Yale University

Simulating HIV-1 Transmission Risks among IDUs

Principle Investigator(s):

Funder: National Institute on Drug Abuse
Project period: 06/15/1996 - 12/31/2002
Grant Type: Research
Further Detail

Abstract Text:

Epidemiological studies of injecting drug users have revealed that the human immunodeficiency virus type 1 (HIV-1) is transmitted by shared injections.  However, no rigorous virological studies have documented HIV-1 survival and transmission in the milieu of injection equipment. This is in part due to the insensitivity of HIV-1 culture from the small volumes of blood remaining in syringes and other injection paraphernalia, and in part due to the division of scientific expertise that separates investigators from disparate disciplines.  Therefore, a team of researchers, including a molecular epidemiologist, a virologist, and two ethnographers has been assembled to determine HIV-1 transmission via injection equipment involving laboratory simulations of syringe use, syringe-mediated sharing, syringe disinfections, and non-syringe sharing informed by careful descriptions of actual drug injection behaviors provided by expert observers. 

The simulations will rely on a whole blood HIV-1 quantitative microculture assay (WBQMA) that can propagate HIV-1 from microliter quantities of blood and other injection solutions.  Simulations will measure the longevity of HIV-1 infectivity in syringes, the rate at which infectivity is lost, the relative risks of sharing syringes and other paraphernalia, and the ability to disinfect syringes all under conditions encountered by drug injectors.  Once these studies are completed, the information about HIV-1 survival and the likelihood of its transmission by the practices simulated can be integrated into the policy and practices of outreach programs to slow the spread of HIV-1 among drug injectors.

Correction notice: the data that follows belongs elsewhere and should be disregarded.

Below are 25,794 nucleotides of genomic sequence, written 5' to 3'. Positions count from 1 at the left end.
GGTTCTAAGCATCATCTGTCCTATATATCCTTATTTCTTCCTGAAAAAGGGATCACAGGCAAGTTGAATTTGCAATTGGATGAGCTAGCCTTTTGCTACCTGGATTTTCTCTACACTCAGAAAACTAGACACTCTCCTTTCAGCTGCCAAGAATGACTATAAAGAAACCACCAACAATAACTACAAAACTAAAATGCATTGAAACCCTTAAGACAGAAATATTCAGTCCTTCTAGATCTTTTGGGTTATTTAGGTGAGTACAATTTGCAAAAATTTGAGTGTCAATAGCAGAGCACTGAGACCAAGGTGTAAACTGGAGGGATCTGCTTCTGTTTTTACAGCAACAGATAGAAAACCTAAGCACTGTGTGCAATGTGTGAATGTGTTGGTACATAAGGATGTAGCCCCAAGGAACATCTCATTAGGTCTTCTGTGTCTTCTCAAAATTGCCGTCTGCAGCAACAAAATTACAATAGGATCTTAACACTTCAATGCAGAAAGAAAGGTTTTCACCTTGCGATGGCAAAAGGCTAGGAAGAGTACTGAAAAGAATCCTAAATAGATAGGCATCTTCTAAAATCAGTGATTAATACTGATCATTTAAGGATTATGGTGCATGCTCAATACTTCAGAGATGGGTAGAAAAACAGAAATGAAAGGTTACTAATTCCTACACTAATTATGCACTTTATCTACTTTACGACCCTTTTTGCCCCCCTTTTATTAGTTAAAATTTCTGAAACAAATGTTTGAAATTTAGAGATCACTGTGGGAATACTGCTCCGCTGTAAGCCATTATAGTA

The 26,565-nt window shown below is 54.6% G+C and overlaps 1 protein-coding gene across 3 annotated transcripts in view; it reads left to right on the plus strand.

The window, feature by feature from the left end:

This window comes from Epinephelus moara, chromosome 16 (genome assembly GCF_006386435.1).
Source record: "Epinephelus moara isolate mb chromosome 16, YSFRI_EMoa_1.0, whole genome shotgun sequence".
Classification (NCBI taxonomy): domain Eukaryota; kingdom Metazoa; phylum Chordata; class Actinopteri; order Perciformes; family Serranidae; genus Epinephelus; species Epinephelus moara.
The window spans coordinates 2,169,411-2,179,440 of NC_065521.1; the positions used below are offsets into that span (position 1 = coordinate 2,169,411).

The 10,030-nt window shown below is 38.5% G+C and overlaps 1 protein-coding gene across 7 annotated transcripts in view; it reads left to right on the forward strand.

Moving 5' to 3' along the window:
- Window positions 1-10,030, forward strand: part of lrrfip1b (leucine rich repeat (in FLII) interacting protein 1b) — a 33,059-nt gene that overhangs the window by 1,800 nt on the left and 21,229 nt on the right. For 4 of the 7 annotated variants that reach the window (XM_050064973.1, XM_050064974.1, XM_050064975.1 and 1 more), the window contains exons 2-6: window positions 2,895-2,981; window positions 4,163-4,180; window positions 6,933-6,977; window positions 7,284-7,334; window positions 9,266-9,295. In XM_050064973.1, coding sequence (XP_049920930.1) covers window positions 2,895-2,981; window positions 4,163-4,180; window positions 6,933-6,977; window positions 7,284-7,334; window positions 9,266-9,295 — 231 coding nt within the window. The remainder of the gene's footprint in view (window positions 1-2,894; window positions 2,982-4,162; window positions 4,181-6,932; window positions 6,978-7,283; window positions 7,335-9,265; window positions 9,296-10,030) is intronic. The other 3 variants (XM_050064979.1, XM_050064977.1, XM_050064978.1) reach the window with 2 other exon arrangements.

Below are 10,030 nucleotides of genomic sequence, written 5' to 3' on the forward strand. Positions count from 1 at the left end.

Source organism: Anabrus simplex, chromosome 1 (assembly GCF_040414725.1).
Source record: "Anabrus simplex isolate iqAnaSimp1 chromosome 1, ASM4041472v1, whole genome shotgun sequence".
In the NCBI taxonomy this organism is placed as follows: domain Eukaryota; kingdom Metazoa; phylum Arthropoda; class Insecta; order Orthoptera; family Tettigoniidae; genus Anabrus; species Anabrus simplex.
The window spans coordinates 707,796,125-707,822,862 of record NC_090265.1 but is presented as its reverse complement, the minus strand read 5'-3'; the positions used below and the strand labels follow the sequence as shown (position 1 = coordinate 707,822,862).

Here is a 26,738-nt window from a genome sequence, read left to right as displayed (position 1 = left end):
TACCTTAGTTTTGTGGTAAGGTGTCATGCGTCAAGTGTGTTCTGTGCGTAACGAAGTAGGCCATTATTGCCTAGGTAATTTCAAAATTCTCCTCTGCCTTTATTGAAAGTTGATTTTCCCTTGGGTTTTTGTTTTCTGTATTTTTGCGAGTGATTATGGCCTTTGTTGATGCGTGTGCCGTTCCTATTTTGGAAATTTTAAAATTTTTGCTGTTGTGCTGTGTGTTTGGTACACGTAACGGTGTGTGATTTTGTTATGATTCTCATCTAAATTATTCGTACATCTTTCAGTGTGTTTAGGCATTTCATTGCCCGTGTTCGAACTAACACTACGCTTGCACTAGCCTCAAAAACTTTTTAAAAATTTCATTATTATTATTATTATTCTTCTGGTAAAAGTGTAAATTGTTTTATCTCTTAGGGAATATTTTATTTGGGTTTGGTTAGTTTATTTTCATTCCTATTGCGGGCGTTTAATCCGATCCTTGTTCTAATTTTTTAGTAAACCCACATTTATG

The specific aims of this project are:

  1. Develop a WBQMA to detect viable HIV-1 in the small volumes of residual blood that remain in syringes.
  2. Use the WBQMA to quantify the duration of HIV-1 viability in syringes.
  3. Use the WBQMA to determine the potential for common injection practices to transmit HIV-1.
  4. Use the WBQMA to determine the effectiveness of bleach and other common disinfection agents.
  5. Expand the WBQMA to determine the risks of transmitting infectious HIV-1 from non-syringe drug injection paraphernalia such as cookers, cotton, and standing water both via laboratory simulations and in paraphernalia obtained directly from shooting galleries.

Outcome(s):